The Leaflet: States Consider Occupational Licensing Reform

Published March 16, 2017

In 2016, a U.S. Supreme Court decision struck down a North Carolina occupational licensing regulation that required a person be a licensed dentist to provide teeth-whitening services. This decision will likely have a ripple effect on other states’ occupational licensing programs.

Despite the court’s ruling, in North Carolina, licensing boards continue to regulate acupuncturists, alarm-systems professionals, athletic trainers, clinical perfusionists, foresters, laser-hair practitioners, employee-assistance professionals, irrigation contractors, interpreters, locksmiths, pastoral counselors, public librarians, and recreational therapists, among others.

Reut Rory Cohen, a contributing writer at Carolina Journal, explains in a recent article how occupational licensing works in the state. “Occupational licensing requirements require workers seeking to enter an occupation to pass industry-authorized tests, certify the completion of coursework from authorized providers, perform a number of hours of work as an apprentice, or some combination of the three,” wrote Cohen.

In a 2016 Reason Foundation article, Contributing Editor J.D. Tuccille argues occupational licensing reform is a massive problem that has become a bipartisan issue in many states. “That one-quarter of Americans require government permission to do their jobs has become such a problem for economic liberty and opportunity in this country that its recognition crosses party lines at a time when Republicans and Democrats agree on little else,” wrote Tuccille. “More importantly, efforts to actually correct the situation also transcend partisanship. Having purchased political support by imposing licensing laws that protect existing practitioners in a host of industries from competition, politicians seem to be realizing that they went way overboard and are killing the host on which they feed.”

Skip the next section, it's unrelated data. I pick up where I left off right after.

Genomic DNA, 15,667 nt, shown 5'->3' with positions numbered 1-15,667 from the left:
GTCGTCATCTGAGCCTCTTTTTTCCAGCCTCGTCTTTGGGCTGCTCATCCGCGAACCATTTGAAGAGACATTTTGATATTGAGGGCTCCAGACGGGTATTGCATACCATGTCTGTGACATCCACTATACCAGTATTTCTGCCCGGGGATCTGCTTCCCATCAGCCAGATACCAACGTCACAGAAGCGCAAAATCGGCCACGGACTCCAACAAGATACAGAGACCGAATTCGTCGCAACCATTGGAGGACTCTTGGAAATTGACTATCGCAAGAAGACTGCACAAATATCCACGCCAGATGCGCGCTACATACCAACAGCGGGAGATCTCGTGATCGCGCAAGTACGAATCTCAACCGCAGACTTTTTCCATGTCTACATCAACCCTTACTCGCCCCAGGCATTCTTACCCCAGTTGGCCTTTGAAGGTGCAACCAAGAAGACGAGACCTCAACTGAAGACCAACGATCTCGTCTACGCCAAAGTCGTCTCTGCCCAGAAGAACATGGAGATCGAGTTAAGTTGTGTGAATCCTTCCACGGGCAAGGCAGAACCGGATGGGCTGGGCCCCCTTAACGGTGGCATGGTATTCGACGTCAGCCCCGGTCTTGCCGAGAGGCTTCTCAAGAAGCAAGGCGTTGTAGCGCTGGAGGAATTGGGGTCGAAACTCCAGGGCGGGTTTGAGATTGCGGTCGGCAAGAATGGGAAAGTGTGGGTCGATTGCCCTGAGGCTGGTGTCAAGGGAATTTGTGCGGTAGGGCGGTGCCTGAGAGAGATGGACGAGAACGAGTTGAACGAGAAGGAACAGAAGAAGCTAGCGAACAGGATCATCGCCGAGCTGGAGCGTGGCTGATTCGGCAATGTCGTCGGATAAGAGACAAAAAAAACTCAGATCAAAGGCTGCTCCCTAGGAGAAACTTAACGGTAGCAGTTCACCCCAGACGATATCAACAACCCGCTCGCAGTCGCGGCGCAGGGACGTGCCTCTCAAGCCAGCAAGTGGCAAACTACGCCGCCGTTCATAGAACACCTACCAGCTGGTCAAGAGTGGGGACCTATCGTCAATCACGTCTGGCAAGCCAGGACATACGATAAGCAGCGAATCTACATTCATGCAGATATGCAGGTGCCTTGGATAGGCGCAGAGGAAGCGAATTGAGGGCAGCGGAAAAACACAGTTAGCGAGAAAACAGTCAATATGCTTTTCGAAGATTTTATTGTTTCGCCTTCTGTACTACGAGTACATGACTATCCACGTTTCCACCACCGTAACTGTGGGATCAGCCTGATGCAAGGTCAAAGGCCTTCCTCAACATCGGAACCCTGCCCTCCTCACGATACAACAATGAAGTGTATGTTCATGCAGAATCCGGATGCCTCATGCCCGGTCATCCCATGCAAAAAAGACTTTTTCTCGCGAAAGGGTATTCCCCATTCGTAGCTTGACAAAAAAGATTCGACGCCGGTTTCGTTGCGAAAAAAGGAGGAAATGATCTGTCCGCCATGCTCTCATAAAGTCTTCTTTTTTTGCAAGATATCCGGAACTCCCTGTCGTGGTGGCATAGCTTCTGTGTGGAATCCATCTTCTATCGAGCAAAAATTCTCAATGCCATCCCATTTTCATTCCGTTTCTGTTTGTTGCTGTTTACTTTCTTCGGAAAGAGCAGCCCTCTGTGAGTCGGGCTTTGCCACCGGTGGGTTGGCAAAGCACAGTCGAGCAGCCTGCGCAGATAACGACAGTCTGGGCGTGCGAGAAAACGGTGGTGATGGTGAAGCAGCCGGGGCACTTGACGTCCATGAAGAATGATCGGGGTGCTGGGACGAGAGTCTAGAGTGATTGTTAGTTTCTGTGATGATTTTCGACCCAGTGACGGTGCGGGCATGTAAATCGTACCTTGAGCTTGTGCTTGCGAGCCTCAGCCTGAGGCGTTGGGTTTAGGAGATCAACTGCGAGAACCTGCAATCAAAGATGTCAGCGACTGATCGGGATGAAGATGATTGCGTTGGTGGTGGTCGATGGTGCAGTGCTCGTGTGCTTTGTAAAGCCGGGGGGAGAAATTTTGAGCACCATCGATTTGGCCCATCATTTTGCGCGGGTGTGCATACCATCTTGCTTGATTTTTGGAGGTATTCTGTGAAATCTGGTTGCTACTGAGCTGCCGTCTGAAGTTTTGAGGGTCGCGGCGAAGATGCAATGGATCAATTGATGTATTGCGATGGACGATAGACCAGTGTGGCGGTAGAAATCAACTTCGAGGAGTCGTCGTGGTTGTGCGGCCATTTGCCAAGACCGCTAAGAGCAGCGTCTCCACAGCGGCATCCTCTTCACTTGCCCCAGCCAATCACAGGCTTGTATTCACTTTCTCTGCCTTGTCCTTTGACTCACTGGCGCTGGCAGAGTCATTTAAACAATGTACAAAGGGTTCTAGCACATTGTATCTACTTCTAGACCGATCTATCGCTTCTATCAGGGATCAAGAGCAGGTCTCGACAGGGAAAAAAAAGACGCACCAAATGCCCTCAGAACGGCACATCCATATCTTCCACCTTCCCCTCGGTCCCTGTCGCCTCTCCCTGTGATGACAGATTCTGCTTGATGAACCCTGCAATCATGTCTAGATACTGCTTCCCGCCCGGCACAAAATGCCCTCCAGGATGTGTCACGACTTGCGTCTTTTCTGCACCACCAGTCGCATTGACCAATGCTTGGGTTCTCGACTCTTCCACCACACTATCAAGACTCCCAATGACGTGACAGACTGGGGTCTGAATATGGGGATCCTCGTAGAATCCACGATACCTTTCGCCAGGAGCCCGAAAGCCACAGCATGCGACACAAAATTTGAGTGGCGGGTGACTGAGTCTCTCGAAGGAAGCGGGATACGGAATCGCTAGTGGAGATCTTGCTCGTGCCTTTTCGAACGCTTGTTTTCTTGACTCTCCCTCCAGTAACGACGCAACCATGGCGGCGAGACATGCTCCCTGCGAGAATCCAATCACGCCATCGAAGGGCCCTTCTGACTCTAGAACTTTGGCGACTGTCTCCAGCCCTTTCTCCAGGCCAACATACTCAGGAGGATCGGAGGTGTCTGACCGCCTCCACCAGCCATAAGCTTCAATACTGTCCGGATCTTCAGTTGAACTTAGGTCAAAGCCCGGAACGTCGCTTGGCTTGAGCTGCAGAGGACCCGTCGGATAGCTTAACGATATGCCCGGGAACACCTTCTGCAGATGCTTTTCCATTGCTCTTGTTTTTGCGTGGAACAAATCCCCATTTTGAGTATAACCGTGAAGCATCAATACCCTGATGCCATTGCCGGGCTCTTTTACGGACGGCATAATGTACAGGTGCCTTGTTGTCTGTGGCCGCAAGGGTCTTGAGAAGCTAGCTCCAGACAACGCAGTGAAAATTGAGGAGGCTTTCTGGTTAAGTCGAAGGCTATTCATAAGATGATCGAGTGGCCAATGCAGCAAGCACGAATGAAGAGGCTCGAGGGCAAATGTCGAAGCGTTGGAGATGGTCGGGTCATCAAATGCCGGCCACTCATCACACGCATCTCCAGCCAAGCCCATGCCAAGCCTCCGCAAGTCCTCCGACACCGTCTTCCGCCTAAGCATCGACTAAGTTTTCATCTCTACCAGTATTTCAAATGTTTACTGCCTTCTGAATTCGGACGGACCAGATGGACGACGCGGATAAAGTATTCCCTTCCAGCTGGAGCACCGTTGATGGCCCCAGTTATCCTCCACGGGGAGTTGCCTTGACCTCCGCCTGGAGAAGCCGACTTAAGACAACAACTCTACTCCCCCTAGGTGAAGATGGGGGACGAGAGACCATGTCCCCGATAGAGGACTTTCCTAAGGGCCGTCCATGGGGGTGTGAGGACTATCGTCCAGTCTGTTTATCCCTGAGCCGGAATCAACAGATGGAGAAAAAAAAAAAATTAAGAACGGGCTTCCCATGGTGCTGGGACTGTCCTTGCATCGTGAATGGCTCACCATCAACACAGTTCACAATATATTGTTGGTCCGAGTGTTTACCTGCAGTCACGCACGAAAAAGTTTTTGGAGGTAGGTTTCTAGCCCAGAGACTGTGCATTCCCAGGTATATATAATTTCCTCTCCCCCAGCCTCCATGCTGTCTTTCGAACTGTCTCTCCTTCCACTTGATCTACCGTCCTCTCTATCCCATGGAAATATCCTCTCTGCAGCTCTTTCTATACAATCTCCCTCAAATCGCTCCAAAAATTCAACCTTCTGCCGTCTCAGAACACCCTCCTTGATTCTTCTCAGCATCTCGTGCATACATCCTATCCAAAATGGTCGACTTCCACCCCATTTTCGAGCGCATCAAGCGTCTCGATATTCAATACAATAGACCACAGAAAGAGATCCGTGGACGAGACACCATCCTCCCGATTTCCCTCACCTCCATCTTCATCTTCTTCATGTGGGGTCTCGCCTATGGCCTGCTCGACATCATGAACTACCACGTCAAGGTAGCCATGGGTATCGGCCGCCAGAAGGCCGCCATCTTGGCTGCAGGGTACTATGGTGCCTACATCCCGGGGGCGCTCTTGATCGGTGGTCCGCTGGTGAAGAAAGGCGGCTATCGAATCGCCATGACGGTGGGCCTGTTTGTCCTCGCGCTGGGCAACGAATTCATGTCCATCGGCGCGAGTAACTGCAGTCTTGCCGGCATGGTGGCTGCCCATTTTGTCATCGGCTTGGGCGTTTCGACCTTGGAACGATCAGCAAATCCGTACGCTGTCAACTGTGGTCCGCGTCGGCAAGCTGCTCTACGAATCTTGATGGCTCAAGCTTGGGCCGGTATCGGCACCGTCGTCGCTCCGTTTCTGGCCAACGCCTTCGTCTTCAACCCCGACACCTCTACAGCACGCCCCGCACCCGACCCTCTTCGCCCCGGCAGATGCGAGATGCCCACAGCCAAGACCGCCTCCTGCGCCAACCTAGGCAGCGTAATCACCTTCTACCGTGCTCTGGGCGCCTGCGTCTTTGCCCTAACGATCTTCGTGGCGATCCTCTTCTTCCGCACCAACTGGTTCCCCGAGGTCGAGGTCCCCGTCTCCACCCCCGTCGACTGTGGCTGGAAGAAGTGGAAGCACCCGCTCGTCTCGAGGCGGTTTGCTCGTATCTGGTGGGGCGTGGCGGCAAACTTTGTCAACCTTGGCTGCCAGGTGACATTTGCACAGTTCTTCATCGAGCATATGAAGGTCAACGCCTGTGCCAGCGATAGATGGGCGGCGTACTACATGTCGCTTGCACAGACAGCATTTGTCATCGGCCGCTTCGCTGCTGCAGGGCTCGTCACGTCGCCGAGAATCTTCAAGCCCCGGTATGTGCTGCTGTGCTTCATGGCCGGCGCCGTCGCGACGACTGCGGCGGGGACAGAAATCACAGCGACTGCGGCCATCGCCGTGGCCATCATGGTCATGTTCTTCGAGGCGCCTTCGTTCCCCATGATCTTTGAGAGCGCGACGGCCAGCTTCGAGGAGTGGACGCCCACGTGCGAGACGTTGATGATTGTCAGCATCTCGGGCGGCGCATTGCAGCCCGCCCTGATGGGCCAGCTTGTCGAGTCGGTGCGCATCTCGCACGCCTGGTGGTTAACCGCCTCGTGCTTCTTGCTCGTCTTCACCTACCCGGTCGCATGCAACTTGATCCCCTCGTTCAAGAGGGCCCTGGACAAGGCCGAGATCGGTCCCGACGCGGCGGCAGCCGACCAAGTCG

Jesse Hathaway, managing editor of Heartland’s Budget & Tax News, argued in a recent article published by The Hill occupational licensing rules have little effect on public health or safety. “In other words, government permission slips don’t really protect people from receiving bad customer service,” wrote Hathaway. “So, if occupational licensing rules aren’t about protecting consumers, who do they protect? In 1952, fewer than 5 percent of all workers were required to obtain government permission to work in their chosen profession. In 2008, the government’s use of occupational licensing had expanded to ensnare about 29 percent of all workers.”

By eliminating these perverse policies, lawmakers can help people achieve their dreams, lower costs for consumers, and get more people back to work and out of entitlement programs. That’s a win for everybody.

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